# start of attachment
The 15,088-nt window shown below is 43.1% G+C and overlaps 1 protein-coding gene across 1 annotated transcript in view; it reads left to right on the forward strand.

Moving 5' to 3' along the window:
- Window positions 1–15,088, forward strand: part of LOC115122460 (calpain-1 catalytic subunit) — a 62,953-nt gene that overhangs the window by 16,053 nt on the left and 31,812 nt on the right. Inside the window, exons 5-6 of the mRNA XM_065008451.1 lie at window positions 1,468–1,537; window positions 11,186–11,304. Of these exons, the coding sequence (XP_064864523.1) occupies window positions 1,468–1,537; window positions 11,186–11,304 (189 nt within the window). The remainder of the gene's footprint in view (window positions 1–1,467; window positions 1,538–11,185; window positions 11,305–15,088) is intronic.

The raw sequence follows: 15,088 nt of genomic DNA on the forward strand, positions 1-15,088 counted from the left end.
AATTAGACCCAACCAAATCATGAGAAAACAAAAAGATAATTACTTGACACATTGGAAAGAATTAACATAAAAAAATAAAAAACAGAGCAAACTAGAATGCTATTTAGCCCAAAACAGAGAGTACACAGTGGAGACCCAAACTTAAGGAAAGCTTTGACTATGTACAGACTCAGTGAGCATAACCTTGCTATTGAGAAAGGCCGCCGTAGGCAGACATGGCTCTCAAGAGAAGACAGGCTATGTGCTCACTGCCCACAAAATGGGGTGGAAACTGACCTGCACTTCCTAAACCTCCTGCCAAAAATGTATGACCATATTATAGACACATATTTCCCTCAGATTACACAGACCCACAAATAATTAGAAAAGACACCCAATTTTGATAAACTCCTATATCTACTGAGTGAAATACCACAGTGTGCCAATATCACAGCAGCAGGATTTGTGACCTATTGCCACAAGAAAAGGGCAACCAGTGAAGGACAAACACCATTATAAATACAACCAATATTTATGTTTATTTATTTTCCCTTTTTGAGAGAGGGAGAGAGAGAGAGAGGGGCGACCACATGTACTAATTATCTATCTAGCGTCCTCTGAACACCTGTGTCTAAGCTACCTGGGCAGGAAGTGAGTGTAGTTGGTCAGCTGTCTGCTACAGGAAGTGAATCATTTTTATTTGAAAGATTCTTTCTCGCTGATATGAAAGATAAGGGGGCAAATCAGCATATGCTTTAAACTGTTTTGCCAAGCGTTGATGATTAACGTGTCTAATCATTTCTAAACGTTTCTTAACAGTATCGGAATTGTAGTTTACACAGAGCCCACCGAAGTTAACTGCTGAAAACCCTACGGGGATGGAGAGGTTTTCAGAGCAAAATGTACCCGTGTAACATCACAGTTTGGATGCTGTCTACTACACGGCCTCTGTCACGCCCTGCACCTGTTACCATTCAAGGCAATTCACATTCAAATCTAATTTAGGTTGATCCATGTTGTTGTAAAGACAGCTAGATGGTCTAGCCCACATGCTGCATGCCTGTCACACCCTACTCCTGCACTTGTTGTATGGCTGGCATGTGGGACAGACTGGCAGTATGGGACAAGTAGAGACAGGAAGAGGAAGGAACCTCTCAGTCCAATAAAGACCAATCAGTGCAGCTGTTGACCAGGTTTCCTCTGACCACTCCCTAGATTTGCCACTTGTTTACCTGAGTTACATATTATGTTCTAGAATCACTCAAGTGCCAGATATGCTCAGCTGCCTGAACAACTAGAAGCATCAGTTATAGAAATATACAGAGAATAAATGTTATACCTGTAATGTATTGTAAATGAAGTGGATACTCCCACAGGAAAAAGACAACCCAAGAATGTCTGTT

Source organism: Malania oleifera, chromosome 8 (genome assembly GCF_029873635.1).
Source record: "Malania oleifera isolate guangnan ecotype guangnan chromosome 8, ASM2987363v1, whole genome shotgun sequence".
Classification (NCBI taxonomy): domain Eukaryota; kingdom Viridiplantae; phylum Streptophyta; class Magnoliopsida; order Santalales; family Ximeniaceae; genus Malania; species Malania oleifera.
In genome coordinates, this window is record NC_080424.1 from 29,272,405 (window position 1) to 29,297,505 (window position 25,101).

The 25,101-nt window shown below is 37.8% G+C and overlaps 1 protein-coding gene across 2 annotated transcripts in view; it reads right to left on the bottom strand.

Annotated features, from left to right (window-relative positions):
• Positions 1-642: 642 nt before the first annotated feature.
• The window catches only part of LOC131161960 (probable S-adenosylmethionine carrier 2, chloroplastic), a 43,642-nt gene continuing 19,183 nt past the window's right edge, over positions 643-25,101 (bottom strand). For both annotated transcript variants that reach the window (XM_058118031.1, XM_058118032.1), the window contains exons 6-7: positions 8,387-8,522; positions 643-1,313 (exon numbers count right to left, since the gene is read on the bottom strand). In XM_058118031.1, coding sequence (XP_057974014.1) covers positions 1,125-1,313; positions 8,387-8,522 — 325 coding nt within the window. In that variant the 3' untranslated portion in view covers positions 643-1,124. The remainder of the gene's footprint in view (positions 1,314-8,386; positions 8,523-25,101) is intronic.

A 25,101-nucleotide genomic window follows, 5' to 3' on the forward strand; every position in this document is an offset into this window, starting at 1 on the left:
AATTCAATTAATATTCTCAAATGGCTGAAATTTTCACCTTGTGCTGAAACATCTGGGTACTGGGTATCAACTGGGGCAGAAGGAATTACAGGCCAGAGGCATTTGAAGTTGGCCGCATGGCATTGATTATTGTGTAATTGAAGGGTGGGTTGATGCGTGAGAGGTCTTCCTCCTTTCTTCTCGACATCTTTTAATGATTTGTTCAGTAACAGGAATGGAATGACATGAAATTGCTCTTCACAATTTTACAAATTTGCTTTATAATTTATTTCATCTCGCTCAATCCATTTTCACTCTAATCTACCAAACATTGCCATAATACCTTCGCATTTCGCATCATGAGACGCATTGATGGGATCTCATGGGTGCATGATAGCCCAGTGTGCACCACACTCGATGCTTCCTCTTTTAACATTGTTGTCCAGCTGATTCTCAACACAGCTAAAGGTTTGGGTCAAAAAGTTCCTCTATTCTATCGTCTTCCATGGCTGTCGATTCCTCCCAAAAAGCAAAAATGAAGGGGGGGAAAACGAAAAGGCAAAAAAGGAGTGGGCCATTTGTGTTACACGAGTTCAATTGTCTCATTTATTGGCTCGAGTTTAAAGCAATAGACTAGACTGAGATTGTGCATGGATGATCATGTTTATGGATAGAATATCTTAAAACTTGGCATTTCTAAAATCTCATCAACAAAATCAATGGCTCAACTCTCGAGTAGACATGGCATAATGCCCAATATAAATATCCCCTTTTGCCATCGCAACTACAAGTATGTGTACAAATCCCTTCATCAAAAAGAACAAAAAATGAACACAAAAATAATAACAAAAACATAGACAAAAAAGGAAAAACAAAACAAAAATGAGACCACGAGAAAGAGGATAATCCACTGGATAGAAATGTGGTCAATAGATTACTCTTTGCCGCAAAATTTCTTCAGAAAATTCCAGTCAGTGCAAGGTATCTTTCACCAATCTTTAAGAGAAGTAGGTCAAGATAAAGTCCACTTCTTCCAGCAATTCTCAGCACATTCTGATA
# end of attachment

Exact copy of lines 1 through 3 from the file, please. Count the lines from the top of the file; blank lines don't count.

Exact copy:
The 15,088-nt window shown below is 43.1% G+C and overlaps 1 protein-coding gene across 1 annotated transcript in view; it reads left to right on the forward strand.

Moving 5' to 3' along the window:
- Window positions 1–15,088, forward strand: part of LOC115122460 (calpain-1 catalytic subunit) — a 62,953-nt gene that overhangs the window by 16,053 nt on the left and 31,812 nt on the right. Inside the window, exons 5-6 of the mRNA XM_065008451.1 lie at window positions 1,468–1,537; window positions 11,186–11,304. Of these exons, the coding sequence (XP_064864523.1) occupies window positions 1,468–1,537; window positions 11,186–11,304 (189 nt within the window). The remainder of the gene's footprint in view (window positions 1–1,467; window positions 1,538–11,185; window positions 11,305–15,088) is intronic.